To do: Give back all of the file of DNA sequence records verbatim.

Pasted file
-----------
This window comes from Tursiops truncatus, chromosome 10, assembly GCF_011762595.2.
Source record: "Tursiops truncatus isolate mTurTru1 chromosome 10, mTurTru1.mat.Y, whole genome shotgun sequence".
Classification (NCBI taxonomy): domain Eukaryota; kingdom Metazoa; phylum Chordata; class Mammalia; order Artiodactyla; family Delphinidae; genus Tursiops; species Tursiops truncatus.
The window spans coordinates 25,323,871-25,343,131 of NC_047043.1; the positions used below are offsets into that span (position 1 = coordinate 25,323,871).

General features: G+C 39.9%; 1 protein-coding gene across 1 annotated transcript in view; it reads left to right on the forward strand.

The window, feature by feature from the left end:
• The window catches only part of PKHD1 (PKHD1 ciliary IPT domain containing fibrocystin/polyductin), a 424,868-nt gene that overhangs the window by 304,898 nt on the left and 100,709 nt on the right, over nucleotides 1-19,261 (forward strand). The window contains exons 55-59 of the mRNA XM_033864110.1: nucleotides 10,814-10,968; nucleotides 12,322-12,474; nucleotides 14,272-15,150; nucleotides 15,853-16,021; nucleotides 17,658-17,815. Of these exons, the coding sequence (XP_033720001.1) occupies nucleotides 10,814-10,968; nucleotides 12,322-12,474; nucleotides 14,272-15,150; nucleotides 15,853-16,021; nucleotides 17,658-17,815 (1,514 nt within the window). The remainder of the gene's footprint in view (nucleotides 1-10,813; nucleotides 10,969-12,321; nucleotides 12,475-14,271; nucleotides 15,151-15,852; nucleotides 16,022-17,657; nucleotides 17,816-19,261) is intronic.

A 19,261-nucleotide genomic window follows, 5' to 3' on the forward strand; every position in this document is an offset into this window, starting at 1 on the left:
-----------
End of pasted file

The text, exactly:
This window comes from Tursiops truncatus, chromosome 10, assembly GCF_011762595.2.
Source record: "Tursiops truncatus isolate mTurTru1 chromosome 10, mTurTru1.mat.Y, whole genome shotgun sequence".
Classification (NCBI taxonomy): domain Eukaryota; kingdom Metazoa; phylum Chordata; class Mammalia; order Artiodactyla; family Delphinidae; genus Tursiops; species Tursiops truncatus.
The window spans coordinates 25,323,871-25,343,131 of NC_047043.1; the positions used below are offsets into that span (position 1 = coordinate 25,323,871).

General features: G+C 39.9%; 1 protein-coding gene across 1 annotated transcript in view; it reads left to right on the forward strand.

The window, feature by feature from the left end:
• The window catches only part of PKHD1 (PKHD1 ciliary IPT domain containing fibrocystin/polyductin), a 424,868-nt gene that overhangs the window by 304,898 nt on the left and 100,709 nt on the right, over nucleotides 1-19,261 (forward strand). The window contains exons 55-59 of the mRNA XM_033864110.1: nucleotides 10,814-10,968; nucleotides 12,322-12,474; nucleotides 14,272-15,150; nucleotides 15,853-16,021; nucleotides 17,658-17,815. Of these exons, the coding sequence (XP_033720001.1) occupies nucleotides 10,814-10,968; nucleotides 12,322-12,474; nucleotides 14,272-15,150; nucleotides 15,853-16,021; nucleotides 17,658-17,815 (1,514 nt within the window). The remainder of the gene's footprint in view (nucleotides 1-10,813; nucleotides 10,969-12,321; nucleotides 12,475-14,271; nucleotides 15,151-15,852; nucleotides 16,022-17,657; nucleotides 17,816-19,261) is intronic.

A 19,261-nucleotide genomic window follows, 5' to 3' on the forward strand; every position in this document is an offset into this window, starting at 1 on the left: